Old Mission Rotary conducted its club round of the District 5340's Four Way Speech Contest on February 16th.  They look forward to this important and impressive event every year and this was their first time ever to have the contest on Zoom!

Old Mission Rotary is one of many clubs across Rotary District 5340 to sponsor a first round contest. The rules are all the same throughout the district and students have between five and seven minutes to deliver a talk that is judged on content, organization, delivery and application of the of the Rotary Four Way Test.

Year after year, this event has been flawlessly organized and executed at Old Mission Rotary by Eric Benink.  As is their club’s tradition, students from the Reality Changers Program participated in Old Mission Rotary's club round. 

Reality Changers was founded in May 2001. The program gives students living in areas targeted by gang culture an opportunity to become the first in their families to attend college and provides a positive peer culture. Many Old Mission Rotarians have served as mentors and tutors over the years.

The founder, Chris Yanov, used money he won on the TV game show Wheel of Fortune to launch his dream! Reality Changers has a 98% success rate of getting participants into college and many are the first in their family to do so!
Speaker A: Mokhinabonu Nuriddinova 
Shakespeare asked “What’s in a name?”  Speaker A has a foreign and very different five-syllable name and noted that not all names are treated equally in our society. 

Names are our labels and conjure up stereotypes in people’s minds. This can affect the quality of a person’s life if they do not have common names.  Challenges arise at school and at work. Conversely, names can be a source of great source of pride of family and cultural identity. Speaker A noted that the Four Way Test can be applied to the idea that individuals should not be judged by images conjured up by a strange or different name.

Mokhinabonu (silent k) was born in Uzbeckistan and has been in the US for 12 years. She enjoys reading and math. She attends Patrick Henry High School and hopes to study business at UC Santa Barbara or the University of San Diego.

Speaker B: Rekik Fikre

What do you want to be when you grow up?  Speaker B’s little brother wants to be the basketball great LeBron James. She used this example as her little brother has autism and struggles with daily life. Unfortunately much of society, including school's teams and clubs, do not know how to integrate children with learning disabilities. The Four Way Test clearly leads to the conclusion that we must create an equitable environment for people with autism and Speaker B implored us to not forget to be “Fair to All Concerned.”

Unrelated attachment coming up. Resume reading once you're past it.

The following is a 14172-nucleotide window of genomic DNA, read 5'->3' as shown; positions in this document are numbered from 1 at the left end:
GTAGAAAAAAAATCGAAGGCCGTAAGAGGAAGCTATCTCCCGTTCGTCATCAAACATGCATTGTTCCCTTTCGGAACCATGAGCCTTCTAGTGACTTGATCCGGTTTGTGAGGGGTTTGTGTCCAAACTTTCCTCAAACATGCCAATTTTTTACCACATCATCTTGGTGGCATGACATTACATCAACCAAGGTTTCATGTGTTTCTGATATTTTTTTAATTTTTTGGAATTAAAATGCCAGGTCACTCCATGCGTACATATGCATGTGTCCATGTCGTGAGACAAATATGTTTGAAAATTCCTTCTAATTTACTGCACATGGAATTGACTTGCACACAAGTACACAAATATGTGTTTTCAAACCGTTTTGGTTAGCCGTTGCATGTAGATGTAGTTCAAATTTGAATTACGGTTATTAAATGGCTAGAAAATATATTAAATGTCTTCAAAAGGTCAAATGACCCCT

Rekik attends Scripps Ranch High School and plays volleyball and enjoys exploring San Diego and travelling. She love science and hopes to study nueroscience at either UCLA or UCSD.

Speaker C: Ananely Alonso Baltazar

Speaker C discussed the phenomenon of  the “white lie.”  Human nature allows us to use white lies to make other people feel better and wriggle out of embarrassing situations. The main question that Speaker C asked was “Can people handle the truth?” White lies allow temporary relief from confrontation but do not create a foundation of trust. In the final analysis,  a white lie is still a lie. Speaker C noted that if we feel pressured to use white lies with our friends then maybe we need new friends!  The Four Way Test directs us to simply tell the truth. All of us benefit when others are honest and direct with us and do not tell us what we want to hear.

Ananely attends Gompers Preparatory Academy charter school. She enjoys working out at her backyard gym.  At school, she loves math and hopes to attend UC Berkeley, Stanford or UCLA.

Speaker D: Jayla White

During the pandemic, Speaker D observed that the obstacle of racism was worse than ever in American society and must be challenged. Racial division manifests itself in many ways such as education, health and wealth. Speaker D noted that the only way to be heard is to demand change by taking such actions as protesting, petitioning, and using social media. She noted that racial division is not simply a black problem. The Four Way Test demands equality for all. and Speaker D is determined to make change happen.
Jayla attends the Bishop’s School in La Jolla and loves math. In her spare time she is a dancer and loves Hip Hop and Contemporary Dance. At school she enjoys math and hopes to study Mechanical Engineering at Stanford, UC Irvine, or UCLA.

Club judges  were Rotarians Lee Kaminetz, Michelle Malin, Don Krupp and President Gary Collins. Eric Benink served as moderator and time keeper. This year was very difficult to rank the speeches as they were all were so well prepared and powerful.  The winners were:
  • First Place: Rekik Fikre- $150 She will go on to the next round of the district competition.
  • Second Place: Jayla White- $100 
  • Runners Up: Mokhinabonu Nuriddinova and Ananely Alonso Baltazar -$75 each
Photo caption:  Tamara Craver (L) is Reality Changers’ new President and Chief Executive Officer. Craver has over 20 years of experience in nonprofit fundraising and executive leadership. She excused herself from an important meeting to attend the Zoom speech contest.  Jordan Harrison  (R)  from Reality Changers was part of our Zoom meeting.  His title is Vice President, Community Impact & Partnerships Jordan is a member of the San Diego Rotary Club 33.